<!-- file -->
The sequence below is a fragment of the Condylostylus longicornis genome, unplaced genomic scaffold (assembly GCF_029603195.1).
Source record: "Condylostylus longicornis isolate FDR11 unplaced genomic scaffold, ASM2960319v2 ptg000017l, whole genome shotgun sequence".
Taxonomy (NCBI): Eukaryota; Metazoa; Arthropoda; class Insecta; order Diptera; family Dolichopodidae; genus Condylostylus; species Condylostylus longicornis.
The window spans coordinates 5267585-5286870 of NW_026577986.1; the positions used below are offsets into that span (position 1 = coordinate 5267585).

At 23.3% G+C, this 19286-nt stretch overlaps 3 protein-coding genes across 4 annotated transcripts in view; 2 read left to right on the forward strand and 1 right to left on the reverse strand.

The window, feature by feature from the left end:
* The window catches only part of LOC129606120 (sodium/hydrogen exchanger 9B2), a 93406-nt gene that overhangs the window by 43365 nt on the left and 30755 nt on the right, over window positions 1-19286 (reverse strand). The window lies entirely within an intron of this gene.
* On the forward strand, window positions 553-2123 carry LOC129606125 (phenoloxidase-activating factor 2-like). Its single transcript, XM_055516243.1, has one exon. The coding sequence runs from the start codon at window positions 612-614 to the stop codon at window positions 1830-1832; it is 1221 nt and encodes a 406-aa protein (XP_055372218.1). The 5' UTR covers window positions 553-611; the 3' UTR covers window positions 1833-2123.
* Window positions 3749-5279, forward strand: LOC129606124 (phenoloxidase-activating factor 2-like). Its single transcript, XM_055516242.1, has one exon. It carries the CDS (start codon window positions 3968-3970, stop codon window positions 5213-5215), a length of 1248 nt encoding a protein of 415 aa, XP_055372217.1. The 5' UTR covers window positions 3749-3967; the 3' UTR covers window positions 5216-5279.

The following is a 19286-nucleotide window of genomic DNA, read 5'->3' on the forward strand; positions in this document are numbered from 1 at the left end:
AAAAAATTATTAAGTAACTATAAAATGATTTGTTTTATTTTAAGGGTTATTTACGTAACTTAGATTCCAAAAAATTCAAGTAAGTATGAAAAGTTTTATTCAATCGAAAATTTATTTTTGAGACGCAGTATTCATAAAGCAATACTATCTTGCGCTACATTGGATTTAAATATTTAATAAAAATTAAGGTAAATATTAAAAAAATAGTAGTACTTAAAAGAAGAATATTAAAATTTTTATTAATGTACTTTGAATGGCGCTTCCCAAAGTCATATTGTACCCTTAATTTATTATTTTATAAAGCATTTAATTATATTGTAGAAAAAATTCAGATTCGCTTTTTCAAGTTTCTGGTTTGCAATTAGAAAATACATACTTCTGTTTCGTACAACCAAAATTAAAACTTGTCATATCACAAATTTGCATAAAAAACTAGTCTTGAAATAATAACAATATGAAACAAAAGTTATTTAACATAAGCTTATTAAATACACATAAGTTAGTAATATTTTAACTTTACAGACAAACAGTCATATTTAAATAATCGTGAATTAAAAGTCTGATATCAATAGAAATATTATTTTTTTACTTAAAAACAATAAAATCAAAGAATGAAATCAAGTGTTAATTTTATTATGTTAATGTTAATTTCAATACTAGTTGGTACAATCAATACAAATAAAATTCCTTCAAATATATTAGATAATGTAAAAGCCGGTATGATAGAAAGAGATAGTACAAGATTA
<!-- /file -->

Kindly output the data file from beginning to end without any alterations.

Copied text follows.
The sequence below is a fragment of the Condylostylus longicornis genome, unplaced genomic scaffold (assembly GCF_029603195.1).
Source record: "Condylostylus longicornis isolate FDR11 unplaced genomic scaffold, ASM2960319v2 ptg000017l, whole genome shotgun sequence".
Taxonomy (NCBI): Eukaryota; Metazoa; Arthropoda; class Insecta; order Diptera; family Dolichopodidae; genus Condylostylus; species Condylostylus longicornis.
The window spans coordinates 5267585-5286870 of NW_026577986.1; the positions used below are offsets into that span (position 1 = coordinate 5267585).

At 23.3% G+C, this 19286-nt stretch overlaps 3 protein-coding genes across 4 annotated transcripts in view; 2 read left to right on the forward strand and 1 right to left on the reverse strand.

The window, feature by feature from the left end:
* The window catches only part of LOC129606120 (sodium/hydrogen exchanger 9B2), a 93406-nt gene that overhangs the window by 43365 nt on the left and 30755 nt on the right, over window positions 1-19286 (reverse strand). The window lies entirely within an intron of this gene.
* On the forward strand, window positions 553-2123 carry LOC129606125 (phenoloxidase-activating factor 2-like). Its single transcript, XM_055516243.1, has one exon. The coding sequence runs from the start codon at window positions 612-614 to the stop codon at window positions 1830-1832; it is 1221 nt and encodes a 406-aa protein (XP_055372218.1). The 5' UTR covers window positions 553-611; the 3' UTR covers window positions 1833-2123.
* Window positions 3749-5279, forward strand: LOC129606124 (phenoloxidase-activating factor 2-like). Its single transcript, XM_055516242.1, has one exon. It carries the CDS (start codon window positions 3968-3970, stop codon window positions 5213-5215), a length of 1248 nt encoding a protein of 415 aa, XP_055372217.1. The 5' UTR covers window positions 3749-3967; the 3' UTR covers window positions 5216-5279.

The following is a 19286-nucleotide window of genomic DNA, read 5'->3' on the forward strand; positions in this document are numbered from 1 at the left end:
AAAAAATTATTAAGTAACTATAAAATGATTTGTTTTATTTTAAGGGTTATTTACGTAACTTAGATTCCAAAAAATTCAAGTAAGTATGAAAAGTTTTATTCAATCGAAAATTTATTTTTGAGACGCAGTATTCATAAAGCAATACTATCTTGCGCTACATTGGATTTAAATATTTAATAAAAATTAAGGTAAATATTAAAAAAATAGTAGTACTTAAAAGAAGAATATTAAAATTTTTATTAATGTACTTTGAATGGCGCTTCCCAAAGTCATATTGTACCCTTAATTTATTATTTTATAAAGCATTTAATTATATTGTAGAAAAAATTCAGATTCGCTTTTTCAAGTTTCTGGTTTGCAATTAGAAAATACATACTTCTGTTTCGTACAACCAAAATTAAAACTTGTCATATCACAAATTTGCATAAAAAACTAGTCTTGAAATAATAACAATATGAAACAAAAGTTATTTAACATAAGCTTATTAAATACACATAAGTTAGTAATATTTTAACTTTACAGACAAACAGTCATATTTAAATAATCGTGAATTAAAAGTCTGATATCAATAGAAATATTATTTTTTTACTTAAAAACAATAAAATCAAAGAATGAAATCAAGTGTTAATTTTATTATGTTAATGTTAATTTCAATACTAGTTGGTACAATCAATACAAATAAAATTCCTTCAAATATATTAGATAATGTAAAAGCCGGTATGATAGAAAGAGATAGTACAAGATTA